With rivalry intense, stimulated by the inclusion of no less than four former Bethlehemites in the visitors lineup, the Bethlehem F. C. and J & P Coats soccer elevens, the latter of Pawtucket, R. I., battled to a one goal draw in an American League game staged on the Steel Field on Saturday afternoon.
Both goals, the one scored by Whitey Fleming, who before joining the Coats crowd played outside left for the Bethlehems, and the other registered by McNiven, the Bethlehem center forward, were indirectly due to fortunate breaks of the game. Both these counters were scored in the opening session and close to the end of the period.
Field conditions seriously hampered the work of the players and made clever football work nigh to impossible. The recent rise in the temperature thawed only a half inch of the frozen turf, leaving it soft and slimy on a solid foundation, making footing treacherous. Spills were frequent but this condition did not seem to deter the determination of both teams who fought hard and fast to the final whistle.
The tie score in no sense indicates the many opportunities Bethlehem had to score but lacking finishing power, these fine efforts counted for naught. It really seemed as though Bethlehem's forwards, successful in pushing the ball into Coats' territory, had no one on which to rely to place it in the net. The forward line seemed miserably weak.
Although held to a draw, Bethlehem fans had the opportunity of probably seeing the local clan at its best. Particularly was this true in the defensive where Davy Ferguson, a brother of Jock, the Coats player, played probably the best game of his career. Ferguson was all over the field checking the movements of the visitors advance and time and again sent the play back into Coats' territory. Bethlehem had another star among its backs in William Carnihan, a center halfback, who recently arrived in this country. His handling of the ball in opening up play was a revelation, especially so in view of the fact that he recently arrived in this country and had but one day workout with the local team. However, the forwards were unable to take advantage of his accurate passing.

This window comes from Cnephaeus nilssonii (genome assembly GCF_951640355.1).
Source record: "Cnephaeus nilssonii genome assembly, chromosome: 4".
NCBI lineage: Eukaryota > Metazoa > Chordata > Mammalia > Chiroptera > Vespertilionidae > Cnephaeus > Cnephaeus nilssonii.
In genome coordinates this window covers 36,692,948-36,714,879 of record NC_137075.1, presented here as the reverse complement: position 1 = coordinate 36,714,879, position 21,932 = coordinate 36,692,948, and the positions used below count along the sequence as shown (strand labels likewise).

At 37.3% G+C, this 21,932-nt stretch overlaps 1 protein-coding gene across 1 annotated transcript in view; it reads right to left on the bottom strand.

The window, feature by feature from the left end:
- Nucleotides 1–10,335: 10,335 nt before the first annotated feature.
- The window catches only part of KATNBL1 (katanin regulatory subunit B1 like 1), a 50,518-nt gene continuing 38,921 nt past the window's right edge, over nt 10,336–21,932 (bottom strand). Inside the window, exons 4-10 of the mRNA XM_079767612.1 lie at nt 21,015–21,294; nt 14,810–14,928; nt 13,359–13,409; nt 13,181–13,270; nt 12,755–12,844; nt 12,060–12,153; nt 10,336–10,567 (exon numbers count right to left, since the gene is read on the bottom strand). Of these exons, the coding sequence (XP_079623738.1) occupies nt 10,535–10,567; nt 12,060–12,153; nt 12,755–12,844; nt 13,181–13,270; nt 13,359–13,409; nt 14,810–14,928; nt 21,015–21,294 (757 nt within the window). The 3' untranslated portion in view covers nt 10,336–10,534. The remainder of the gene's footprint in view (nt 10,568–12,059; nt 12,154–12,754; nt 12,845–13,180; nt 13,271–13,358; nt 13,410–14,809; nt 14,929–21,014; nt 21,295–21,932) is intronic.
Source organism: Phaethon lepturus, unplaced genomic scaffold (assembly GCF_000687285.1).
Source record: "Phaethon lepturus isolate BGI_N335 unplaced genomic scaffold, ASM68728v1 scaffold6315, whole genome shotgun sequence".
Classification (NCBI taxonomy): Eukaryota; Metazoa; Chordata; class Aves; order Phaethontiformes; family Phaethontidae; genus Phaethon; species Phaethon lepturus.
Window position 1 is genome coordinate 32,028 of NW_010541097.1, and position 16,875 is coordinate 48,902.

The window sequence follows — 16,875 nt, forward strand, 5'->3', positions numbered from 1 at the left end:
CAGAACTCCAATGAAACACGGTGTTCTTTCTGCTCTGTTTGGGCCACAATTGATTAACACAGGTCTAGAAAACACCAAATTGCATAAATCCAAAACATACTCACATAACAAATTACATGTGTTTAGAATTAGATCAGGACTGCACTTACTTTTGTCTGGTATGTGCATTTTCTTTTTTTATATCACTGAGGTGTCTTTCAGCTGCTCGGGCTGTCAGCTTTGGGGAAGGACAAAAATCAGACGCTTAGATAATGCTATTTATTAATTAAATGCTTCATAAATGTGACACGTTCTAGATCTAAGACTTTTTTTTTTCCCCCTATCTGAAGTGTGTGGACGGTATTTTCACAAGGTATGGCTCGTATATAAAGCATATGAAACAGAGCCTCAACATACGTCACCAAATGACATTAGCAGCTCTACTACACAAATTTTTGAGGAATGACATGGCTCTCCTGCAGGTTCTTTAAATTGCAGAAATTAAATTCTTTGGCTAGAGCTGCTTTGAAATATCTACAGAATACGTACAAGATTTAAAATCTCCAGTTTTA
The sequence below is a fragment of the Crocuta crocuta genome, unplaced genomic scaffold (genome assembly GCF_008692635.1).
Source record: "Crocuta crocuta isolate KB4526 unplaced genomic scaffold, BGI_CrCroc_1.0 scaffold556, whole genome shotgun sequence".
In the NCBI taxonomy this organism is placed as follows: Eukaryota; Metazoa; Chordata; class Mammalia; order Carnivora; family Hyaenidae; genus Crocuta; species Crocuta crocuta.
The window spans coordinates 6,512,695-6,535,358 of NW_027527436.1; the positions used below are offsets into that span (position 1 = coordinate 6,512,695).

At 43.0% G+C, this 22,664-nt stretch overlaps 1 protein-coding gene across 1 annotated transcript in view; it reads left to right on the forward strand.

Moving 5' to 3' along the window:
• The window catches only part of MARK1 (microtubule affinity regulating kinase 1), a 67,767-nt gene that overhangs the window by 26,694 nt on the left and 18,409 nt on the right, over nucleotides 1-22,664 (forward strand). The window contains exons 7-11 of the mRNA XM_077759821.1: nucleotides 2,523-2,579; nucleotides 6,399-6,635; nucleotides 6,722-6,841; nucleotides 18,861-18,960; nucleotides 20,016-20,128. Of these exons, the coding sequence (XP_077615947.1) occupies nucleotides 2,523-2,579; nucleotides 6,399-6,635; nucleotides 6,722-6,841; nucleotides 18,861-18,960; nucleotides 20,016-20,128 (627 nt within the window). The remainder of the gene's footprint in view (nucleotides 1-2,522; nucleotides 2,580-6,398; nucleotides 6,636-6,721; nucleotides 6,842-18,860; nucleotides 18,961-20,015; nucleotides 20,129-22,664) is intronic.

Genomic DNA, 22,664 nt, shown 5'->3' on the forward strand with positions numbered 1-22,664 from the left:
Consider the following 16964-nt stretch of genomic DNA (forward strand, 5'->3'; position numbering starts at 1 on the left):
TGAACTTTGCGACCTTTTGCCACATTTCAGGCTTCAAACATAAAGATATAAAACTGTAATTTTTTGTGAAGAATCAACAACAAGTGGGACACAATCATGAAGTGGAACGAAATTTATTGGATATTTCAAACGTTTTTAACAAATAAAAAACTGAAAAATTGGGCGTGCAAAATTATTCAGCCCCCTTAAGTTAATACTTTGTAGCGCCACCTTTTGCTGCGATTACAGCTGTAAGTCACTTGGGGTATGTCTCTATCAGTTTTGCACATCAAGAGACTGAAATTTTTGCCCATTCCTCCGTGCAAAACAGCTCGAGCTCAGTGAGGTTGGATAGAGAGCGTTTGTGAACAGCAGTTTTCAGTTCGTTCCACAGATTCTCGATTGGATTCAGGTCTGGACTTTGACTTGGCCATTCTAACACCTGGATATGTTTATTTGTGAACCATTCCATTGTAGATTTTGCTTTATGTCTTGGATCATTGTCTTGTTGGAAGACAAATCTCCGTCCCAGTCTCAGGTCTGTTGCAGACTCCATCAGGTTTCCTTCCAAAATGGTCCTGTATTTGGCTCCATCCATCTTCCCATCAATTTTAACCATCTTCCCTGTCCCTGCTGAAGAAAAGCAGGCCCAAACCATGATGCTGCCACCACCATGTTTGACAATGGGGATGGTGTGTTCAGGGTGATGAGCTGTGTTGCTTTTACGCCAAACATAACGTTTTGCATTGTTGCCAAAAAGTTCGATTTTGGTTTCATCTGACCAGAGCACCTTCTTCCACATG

There was no comparison to be made between Fleming and Goldie, the latter succeeding the white topped wingmen in Bethlehem, for the simple reason that Fleming merely bided his time in waiting for an opportunity to score while the day was a decidedly poor one for Goldie. The field conditions seriously hampered the speedy and flashy Bethlehem outside left and several times lost or overran the ball, unable to check himself on the slimy turf.
There was, however, one former Bethlehemite with the visiting clan that stood head and shoulders over his teammates. That was Jock Ferguson, the left back who proved a tower of strength in thwarting Bethlehem forward movement. Jock, cool and deliberate and seemingly to sense the direction of the ball, was the same Jock who proved a material asset to the championship teams of Bethlehem. Aiding Ferguson and proving likewise as effective was Stevenson, the visitors' right back.